Fat Fiction Fat, lies and measuring tape


Teenage mums and the burger bun

Bread people - responsible for fathering kids worldwide

Whenever you hear politicians banging on - and let’s face it, they do bang on - about teenage pregnancy, one sentence I can guarantee you’ll never hear is that ‘one of real reasons the UK has the dubious honour of being a world leader of teenagers popping sproglets is because we also are fighting for top place in the world obesity stakes too’.  In short, eating badly increases teenage pregnancy. Why? Simple evolution.

Now classic bait and switch, but I realise correlation isn’t causation. And there are many reasons for teenage pregnancies – contraception, education, job opportunities, cultural, peer group, so saying anything so trite as x=y is going to be wide of the mark. But what I am convinced of it’s a contributory factor. Here’s why.

What started me thinking about this was that if as a country we, and in fact every other Western country, are full of people fundamentally malnourished – obesity being a form of malnourishment – there should be plenty more effects than simply being a bit tubby. And oh boy, it’s a rabbit hole. Once you start picking it apart you realise the effects of food processing go far, far, far beyond looking a bit tubby. Solid nutrition is the foundation of any society, so if you screw that up, you can expect a whole range of societal problems. Teenage pregnancy is just one of them.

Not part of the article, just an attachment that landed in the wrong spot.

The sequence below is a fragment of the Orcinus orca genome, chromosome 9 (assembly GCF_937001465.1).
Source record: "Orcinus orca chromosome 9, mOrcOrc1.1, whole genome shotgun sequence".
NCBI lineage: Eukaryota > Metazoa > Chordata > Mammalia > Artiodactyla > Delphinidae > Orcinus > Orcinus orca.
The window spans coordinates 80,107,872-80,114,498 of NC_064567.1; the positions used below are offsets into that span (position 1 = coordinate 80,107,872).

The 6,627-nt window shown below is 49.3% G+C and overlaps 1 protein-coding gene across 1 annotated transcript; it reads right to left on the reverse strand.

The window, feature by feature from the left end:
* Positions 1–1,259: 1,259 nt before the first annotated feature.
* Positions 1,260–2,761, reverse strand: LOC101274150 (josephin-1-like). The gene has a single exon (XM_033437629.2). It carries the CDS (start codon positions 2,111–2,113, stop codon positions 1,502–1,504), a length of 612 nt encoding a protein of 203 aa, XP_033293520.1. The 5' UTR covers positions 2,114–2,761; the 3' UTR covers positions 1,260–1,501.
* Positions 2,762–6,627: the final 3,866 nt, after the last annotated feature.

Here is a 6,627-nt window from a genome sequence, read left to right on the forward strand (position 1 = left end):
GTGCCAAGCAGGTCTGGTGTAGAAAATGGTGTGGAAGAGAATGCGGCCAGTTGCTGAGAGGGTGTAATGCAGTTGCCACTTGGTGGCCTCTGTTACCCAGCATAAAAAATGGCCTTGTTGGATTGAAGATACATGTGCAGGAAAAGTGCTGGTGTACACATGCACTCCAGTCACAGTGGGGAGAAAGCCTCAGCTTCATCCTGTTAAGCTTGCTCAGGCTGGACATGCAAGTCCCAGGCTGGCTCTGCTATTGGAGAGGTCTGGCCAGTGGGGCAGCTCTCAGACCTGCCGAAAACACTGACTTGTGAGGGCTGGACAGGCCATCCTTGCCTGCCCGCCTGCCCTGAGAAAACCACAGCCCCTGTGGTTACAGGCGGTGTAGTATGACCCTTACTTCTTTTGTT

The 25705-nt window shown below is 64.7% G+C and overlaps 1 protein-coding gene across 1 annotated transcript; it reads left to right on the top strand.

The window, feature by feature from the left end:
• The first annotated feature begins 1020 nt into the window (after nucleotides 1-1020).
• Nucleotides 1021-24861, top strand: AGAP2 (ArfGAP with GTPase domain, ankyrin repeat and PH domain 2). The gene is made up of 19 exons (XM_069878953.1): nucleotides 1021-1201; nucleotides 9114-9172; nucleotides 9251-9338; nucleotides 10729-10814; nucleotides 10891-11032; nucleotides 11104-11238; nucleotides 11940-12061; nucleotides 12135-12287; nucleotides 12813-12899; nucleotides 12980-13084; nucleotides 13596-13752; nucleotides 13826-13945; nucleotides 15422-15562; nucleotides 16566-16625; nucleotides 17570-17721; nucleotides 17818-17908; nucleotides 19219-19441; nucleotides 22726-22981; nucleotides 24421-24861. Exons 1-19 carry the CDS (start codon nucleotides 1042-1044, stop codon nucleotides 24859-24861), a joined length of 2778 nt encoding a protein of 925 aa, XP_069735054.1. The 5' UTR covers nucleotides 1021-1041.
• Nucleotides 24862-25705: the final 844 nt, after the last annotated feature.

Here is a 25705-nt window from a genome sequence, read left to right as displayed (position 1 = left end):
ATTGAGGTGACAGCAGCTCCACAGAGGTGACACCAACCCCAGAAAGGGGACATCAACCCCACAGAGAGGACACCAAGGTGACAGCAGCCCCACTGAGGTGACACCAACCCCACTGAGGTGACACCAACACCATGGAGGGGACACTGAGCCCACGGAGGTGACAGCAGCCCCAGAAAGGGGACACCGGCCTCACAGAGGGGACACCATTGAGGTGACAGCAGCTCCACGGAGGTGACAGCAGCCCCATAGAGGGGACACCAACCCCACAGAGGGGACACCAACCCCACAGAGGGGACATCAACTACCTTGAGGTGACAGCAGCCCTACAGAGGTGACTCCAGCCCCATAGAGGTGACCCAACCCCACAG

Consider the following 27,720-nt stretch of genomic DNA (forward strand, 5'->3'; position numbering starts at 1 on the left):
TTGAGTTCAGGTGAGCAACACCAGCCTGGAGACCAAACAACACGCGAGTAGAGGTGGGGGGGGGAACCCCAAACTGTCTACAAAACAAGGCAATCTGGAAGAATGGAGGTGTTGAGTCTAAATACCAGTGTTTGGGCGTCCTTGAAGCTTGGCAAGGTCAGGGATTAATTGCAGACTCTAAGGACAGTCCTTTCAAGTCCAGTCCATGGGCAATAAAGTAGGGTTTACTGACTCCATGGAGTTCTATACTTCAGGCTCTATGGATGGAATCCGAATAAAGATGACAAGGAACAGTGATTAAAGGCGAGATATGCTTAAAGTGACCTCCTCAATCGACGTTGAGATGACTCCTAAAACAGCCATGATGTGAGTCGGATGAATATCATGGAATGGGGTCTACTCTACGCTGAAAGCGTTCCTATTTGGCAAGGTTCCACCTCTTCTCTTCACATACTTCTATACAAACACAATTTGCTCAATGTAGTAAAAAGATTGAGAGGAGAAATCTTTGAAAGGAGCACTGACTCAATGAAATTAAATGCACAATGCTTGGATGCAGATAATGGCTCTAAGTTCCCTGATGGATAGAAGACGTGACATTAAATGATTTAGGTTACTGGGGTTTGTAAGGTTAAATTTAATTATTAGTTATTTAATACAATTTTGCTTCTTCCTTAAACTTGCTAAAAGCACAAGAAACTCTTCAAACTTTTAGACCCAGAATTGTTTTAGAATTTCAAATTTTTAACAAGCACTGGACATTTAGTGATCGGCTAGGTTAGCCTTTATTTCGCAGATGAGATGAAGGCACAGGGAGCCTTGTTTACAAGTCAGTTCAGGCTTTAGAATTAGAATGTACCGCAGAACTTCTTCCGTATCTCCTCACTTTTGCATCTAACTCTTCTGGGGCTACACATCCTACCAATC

First off, take a look at the correlation from Nationmaster:

The UK tops the leagues for both obesity and teenage pregnancy. But it’s not just about correlations – being obese increases sexual maturity rates. Girls hit puberty earlier when they’re obese, and if there’s one sure fire way to increase pregnancy rates, it’s by kids having sex earlier. This isn’t rampant speculation on my part. One study says:

“Nutrition is an important regulator of the tempo of human growth. Infancy may represent a critical 'window' where variations in nutrition have longer-term consequences for growth and development. Rapid weight gain during infancy is associated with accelerated growth and early pubertal development.”

More specifically:

“More detailed studies show that “obesity's being an important contributing factor to the earlier onset of puberty in girls. Factors other than obesity, however, perhaps genetic and/or environmental ones, are needed to explain the higher prevalence of early puberty in black versus white girls”

I’d take a stab at it and say given the enormous rise in rickets in this country, vitamin D deficiencies play a big role in early onset puberty. Which is tied to sunlight yes, but also crucially to calcium, tied to sugar consumption (I’ll save that for another day).

And if eating badly – by which I mean highly processed foods like white flour and sugar – causes early puberty in girls, why would this be? Maybe it’s purely evolution. The obese die younger - “excess body weight is associated with increase risk of death”  (surely risk of death is 100%? Even if you’re paleo? Nevermind).

Either way, you don’t need to wait until the science is fully formed before you can start seeing some fairly surprising trends that have roots in bad nutrition. And where does it end? 26 year old grandmothers in Rotherham. That’s evolution for you.

Bread people from Rico Shen

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